Last week I tried to focus three months' growing frustration at the lack of focus (or focus) from a Liberal Democrat party still shell-shocked from its May cataclysm. It ended up, half-jokingly, being a parody of a tired party campaign-by-numbers format: the 'Six to Fix'. As so often with such a device, I quickly realised, it missed the point. It doesn't matter if you fix the internals of the engine if the thing doesn't move.
The three months have coincided with a bigger challenge I had set myself. While I had just about held onto my party membership under Clegg, unlike many other social liberals, I had cancelled my direct debit. So any actual renewal involved positive physical effort. My membership was due in September. Three months on, and such is the chaos in the party HQ operation (one of the six) that it hasn't even emailed out a reminder. After Syria, I am a lot less likely to renew, although the Federal Policy Committee's deliberations and adoption of a motion I authored has tempered the position somewhat.
It is as much about the political as the moral judgment. The Syria vote was for Parliamentarians an exercise in voting for people to be killed - whichever way you voted. The most difficult choice of all. However, it is one of a set of recent decisions (I will not repeat what I've previously written) in which positioning appears to have triumphed over a Liberal analysis of the issues at hand. And in the politics of 2015, when trying not to upset anyone is neither realistic nor attainable as a political strategy, second-guessing your opponents is a strange response to an existential threat to your party caused by a failure to connect with the electorate.Read more
Parliament is set to debate and vote on whether to support airstrikes on Syria. On the 24th November, Tim Farron outlined the 5 tests that would need to be met before Liberal Democrat MP's would consider supporting airstrikes on Syria. Indeed, the media report that the Liberal Democrat MP's have yet to come to a position.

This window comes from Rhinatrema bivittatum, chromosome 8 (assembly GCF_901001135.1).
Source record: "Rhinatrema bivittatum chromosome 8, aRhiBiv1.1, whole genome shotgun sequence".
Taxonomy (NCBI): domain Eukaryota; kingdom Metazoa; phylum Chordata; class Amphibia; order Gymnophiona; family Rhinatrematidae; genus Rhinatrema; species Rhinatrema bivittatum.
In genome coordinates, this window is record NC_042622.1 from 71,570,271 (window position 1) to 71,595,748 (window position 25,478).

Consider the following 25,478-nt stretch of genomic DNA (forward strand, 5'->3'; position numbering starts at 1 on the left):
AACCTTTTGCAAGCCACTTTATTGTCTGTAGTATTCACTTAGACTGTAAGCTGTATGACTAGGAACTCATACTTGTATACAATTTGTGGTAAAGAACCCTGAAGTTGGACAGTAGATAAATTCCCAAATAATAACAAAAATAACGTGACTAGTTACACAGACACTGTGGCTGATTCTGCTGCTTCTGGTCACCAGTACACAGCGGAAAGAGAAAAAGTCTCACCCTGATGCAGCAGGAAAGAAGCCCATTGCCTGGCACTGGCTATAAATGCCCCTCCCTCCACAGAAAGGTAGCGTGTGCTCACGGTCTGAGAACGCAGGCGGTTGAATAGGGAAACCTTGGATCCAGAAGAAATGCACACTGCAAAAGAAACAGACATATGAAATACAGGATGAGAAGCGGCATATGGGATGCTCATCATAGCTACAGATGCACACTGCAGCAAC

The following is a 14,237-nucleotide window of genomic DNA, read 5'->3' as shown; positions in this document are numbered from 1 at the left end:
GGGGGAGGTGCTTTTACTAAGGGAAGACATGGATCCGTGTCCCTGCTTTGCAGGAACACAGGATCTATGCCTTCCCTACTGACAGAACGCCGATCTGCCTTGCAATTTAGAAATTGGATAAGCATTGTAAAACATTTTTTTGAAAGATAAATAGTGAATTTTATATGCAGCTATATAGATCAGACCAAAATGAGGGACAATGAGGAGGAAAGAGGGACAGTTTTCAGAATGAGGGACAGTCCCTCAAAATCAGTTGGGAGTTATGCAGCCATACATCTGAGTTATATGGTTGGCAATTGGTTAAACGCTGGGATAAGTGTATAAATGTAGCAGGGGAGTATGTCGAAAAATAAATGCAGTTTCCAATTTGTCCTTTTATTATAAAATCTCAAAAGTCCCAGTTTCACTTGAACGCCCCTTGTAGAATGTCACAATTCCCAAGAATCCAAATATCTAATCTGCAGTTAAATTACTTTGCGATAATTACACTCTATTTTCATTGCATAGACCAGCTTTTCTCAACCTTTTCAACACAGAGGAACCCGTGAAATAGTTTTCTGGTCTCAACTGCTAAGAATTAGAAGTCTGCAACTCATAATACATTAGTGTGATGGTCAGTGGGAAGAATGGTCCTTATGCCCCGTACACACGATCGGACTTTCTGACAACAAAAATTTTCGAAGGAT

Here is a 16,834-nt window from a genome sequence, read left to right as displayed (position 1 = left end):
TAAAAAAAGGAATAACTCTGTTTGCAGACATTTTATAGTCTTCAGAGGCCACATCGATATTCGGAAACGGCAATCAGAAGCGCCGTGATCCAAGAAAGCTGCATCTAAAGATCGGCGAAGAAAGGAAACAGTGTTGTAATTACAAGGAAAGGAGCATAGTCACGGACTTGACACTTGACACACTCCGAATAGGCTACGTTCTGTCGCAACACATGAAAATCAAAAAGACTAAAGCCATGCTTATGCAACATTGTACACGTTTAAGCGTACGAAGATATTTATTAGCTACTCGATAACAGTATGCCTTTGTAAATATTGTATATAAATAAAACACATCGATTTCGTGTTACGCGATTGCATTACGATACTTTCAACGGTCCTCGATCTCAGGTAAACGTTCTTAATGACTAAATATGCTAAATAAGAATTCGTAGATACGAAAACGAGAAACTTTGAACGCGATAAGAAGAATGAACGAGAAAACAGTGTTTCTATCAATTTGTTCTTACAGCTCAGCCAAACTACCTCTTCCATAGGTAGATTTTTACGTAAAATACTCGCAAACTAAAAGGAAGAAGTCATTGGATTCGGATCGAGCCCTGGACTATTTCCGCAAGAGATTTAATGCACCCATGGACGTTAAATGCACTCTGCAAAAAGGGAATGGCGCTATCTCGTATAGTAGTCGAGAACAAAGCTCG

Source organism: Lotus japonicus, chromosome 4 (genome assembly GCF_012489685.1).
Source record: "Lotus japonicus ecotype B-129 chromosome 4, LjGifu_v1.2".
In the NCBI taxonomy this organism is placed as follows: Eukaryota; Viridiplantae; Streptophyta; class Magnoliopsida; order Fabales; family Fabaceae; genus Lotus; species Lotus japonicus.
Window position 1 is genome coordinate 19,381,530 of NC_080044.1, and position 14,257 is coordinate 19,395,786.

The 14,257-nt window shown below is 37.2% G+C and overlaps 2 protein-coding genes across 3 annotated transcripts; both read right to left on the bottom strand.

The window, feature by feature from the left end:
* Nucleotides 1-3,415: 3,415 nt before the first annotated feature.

The central claim of the Chancellor’s much-anticipated spending review was that it would deliver economic security. Much of the debate since those opening remarks has focussed on his u-turn over tax credit changes, and on the dire response by John McDonnell that saw Mao's Little Red Book racing towards an increasingly amused George Osborne.
It is that central claim, though, which is of the greatest interest to liberals - that in Osborne's view, the key to achieving economic security for a country lies in having not even a balanced budget, but in fact a surplus; a rare event for the UK economy since the 1980s. That surplus, he argues, provides for a buffer against the inevitable day on which the UK economy enters recession once more. The problem with this argument is that there's increasing evidence that the resilience of an economy owes less to public debt than it does to private debt.
After George Osborne’s Autumn statement, Prateek Buch gives the Social Liberal Forum’s response.
The Chancellor’s Autumn statement made this Tory government’s priorities clear: achieving a budget surplus matters far more than avoiding a crisis in social care and further education. Osborne's obsession with rolling back the state is weakening the very foundations of the economy he is claiming he wants to fix.
The Social Liberal Forum welcomes the belated U-turn on tax credits, which Tim Farron and Liberal Democrats peers were right to call for. But, as is nearly always the case with this Chancellor, the devil is in the detail. Despite Osborne’s claim to have ‘listened', families on universal credit will still lose out. As such, millions more will lose out once Universal Credit is rolled out nationwide. This will cause unacceptable damage to the living standards of some of the most vulnerable people in our country.Read more
The General election of 2015 in the UK has variously been described as ‘the death of liberalism’ or ‘the death of the Labour party’ and so on. Might it not be better, more accurate too, simply to refer to it as The Death of Politics – certainly for a decade or so to come?
This is a guest post from Peter Sloman who is a lecturer in British politics at the University of Cambridge.
I read Simon Radford’s series of articles on liberal economics after the crash with a mixture of agreement and frustration, so I am grateful for the opportunity to respond with some historical reflections. Simon’s clarion-call for the Liberal Democrats to re-engage with economic theory is persuasive and well-timed: I could not agree more that,